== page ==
PubDate: 2016-03-30T06:32:29-07:00
      DOI: 10.1177/0170840615622067
      Issue No: Vol. 37, No. 4 (2016)
  • Encompassing Stability and Novelty in Organization Studies: An
           Events-based Approach
    • Authors: Hussenot, A; Missonier, S.
      Pages: 523 - 546
      Abstract: The stability versus novelty relationship remains a conundrum in organization studies, partly owing to conventional views of time and temporality. In this article, we address organization as a stability-novelty intertwinement through the lens of organizational events. The advantage of an events-based approach is that stability and novelty are expressed as parts of the same acts, and not different acts, which tends to be the assumption among mainstream theories of organization change. The events-based approach developed for this article shows how the organization may be defined as a structure of past and anticipated events, defined and redefined on an ongoing basis. From a case study of the development of a competency management tool in a bank, we show how the intertwinement between stability and novelty is articulated through events throughout the project and how every event is both an act of stability and an act of change.
      PubDate: 2016-03-30T06:32:29-07:00
      DOI: 10.1177/0170840615604497
      Issue No: Vol. 37, No. 4 (2016)
  • Should Environmental Concern Pay Off? A Heideggerian Perspective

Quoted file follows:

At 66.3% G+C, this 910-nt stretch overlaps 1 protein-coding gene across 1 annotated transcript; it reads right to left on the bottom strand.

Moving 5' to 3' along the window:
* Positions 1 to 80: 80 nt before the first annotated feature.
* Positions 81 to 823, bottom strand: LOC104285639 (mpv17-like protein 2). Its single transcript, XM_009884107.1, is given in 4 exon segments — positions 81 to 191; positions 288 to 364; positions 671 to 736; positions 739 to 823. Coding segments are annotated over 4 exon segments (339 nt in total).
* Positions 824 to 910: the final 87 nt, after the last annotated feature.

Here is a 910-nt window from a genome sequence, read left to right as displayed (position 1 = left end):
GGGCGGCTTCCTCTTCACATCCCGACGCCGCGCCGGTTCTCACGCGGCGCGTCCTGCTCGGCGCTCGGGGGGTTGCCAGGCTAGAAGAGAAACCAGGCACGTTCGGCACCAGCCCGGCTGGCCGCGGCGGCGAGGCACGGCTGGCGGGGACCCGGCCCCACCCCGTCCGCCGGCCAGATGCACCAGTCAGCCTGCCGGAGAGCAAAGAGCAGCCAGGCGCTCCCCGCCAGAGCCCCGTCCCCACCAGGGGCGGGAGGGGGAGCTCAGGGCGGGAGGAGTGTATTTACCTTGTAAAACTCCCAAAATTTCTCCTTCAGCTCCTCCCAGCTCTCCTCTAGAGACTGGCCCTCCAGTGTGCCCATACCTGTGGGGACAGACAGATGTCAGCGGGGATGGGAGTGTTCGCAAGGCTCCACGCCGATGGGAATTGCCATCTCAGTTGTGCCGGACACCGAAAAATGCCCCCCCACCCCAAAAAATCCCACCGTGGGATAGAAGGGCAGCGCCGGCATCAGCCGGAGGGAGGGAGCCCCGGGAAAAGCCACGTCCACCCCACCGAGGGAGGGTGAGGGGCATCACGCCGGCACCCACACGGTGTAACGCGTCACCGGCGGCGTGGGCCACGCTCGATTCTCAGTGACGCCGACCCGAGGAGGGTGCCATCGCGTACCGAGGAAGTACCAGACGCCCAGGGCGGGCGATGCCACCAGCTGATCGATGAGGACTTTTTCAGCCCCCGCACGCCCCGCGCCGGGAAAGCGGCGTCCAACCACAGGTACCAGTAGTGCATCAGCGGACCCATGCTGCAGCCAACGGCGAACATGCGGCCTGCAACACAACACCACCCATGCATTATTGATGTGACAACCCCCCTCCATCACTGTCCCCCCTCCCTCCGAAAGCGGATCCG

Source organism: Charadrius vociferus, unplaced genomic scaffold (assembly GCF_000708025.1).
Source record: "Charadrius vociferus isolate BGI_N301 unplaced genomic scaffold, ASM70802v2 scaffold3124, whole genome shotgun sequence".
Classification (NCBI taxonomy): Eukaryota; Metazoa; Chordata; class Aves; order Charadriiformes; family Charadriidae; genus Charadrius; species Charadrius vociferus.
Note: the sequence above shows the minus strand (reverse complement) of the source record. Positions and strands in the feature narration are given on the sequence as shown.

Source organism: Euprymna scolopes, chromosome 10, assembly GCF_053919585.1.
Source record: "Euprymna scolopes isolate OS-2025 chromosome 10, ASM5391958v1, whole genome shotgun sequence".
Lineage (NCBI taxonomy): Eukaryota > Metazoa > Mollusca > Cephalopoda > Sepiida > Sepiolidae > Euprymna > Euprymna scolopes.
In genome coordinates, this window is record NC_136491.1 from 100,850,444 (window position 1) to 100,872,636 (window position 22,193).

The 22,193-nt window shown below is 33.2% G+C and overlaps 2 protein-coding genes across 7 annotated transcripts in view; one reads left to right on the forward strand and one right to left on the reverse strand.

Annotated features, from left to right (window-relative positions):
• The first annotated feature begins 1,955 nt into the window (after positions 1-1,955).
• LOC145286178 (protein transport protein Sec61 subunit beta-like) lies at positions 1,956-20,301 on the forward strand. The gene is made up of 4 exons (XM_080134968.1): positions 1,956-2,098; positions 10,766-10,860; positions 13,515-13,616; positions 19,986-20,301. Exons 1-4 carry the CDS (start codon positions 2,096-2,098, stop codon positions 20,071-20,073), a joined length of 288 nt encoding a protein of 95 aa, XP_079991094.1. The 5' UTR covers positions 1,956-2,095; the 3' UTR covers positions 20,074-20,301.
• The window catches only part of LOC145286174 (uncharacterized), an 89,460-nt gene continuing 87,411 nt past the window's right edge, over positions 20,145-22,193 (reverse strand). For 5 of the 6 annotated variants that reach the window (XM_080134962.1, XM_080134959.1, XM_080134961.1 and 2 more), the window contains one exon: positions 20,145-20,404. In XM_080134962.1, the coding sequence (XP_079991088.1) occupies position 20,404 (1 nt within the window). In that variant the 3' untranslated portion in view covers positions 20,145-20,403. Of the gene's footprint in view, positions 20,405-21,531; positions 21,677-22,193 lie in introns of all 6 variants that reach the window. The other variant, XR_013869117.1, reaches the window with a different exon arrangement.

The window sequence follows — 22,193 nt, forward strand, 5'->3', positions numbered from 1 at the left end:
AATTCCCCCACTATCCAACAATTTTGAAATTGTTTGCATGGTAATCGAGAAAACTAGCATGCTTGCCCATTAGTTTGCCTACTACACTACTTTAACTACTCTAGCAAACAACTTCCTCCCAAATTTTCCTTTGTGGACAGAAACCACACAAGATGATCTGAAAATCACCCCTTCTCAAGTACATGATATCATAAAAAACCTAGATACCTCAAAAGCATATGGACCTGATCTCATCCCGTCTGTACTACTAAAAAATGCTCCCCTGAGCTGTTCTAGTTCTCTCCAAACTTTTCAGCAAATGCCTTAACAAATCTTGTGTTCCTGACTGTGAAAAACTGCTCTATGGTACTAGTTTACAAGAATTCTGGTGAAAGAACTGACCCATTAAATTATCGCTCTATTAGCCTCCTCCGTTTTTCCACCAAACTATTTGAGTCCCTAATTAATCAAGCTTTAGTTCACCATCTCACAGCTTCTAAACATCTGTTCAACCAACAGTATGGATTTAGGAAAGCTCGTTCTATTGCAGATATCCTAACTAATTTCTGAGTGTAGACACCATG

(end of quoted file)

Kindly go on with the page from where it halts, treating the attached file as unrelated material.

• Authors: Painter-Morland, M; ten Bos, R.
      Pages: 547 - 564
      Abstract: Organizations often motivate their environmental efforts by arguing that ‘good ethics is good business’. Though instrumental arguments of this nature put environmental concerns firmly on the corporate agenda, it comes at a price. Such reasoning relies on age-old fact-value distinctions, from which perspective rational subjects must gather the facts on how to treat the environment as a useful object. According to this logic, means-to-an-end relationships are the primary motivation for all action. Drawing on the insights of Martin Heidegger, we show how the preoccupation with gathering facts to justify environmental initiatives on the basis of ‘efficiency’ impoverishes our thinking about what is essential to our existence. Heidegger’s thinking allows us to appreciate how our belonging to a particular ethos orientates us in the world in meaningful ways. We therefore advocate an approach to organizational environmentalism that goes beyond ‘the business case’, without appealing to abstract normative principles. This approach also provides new perspectives on what notions such as ‘ecological citizenship’ may entail.
      PubDate: 2016-03-30T06:32:29-07:00
      DOI: 10.1177/0170840615604502
      Issue No: Vol. 37, No. 4 (2016)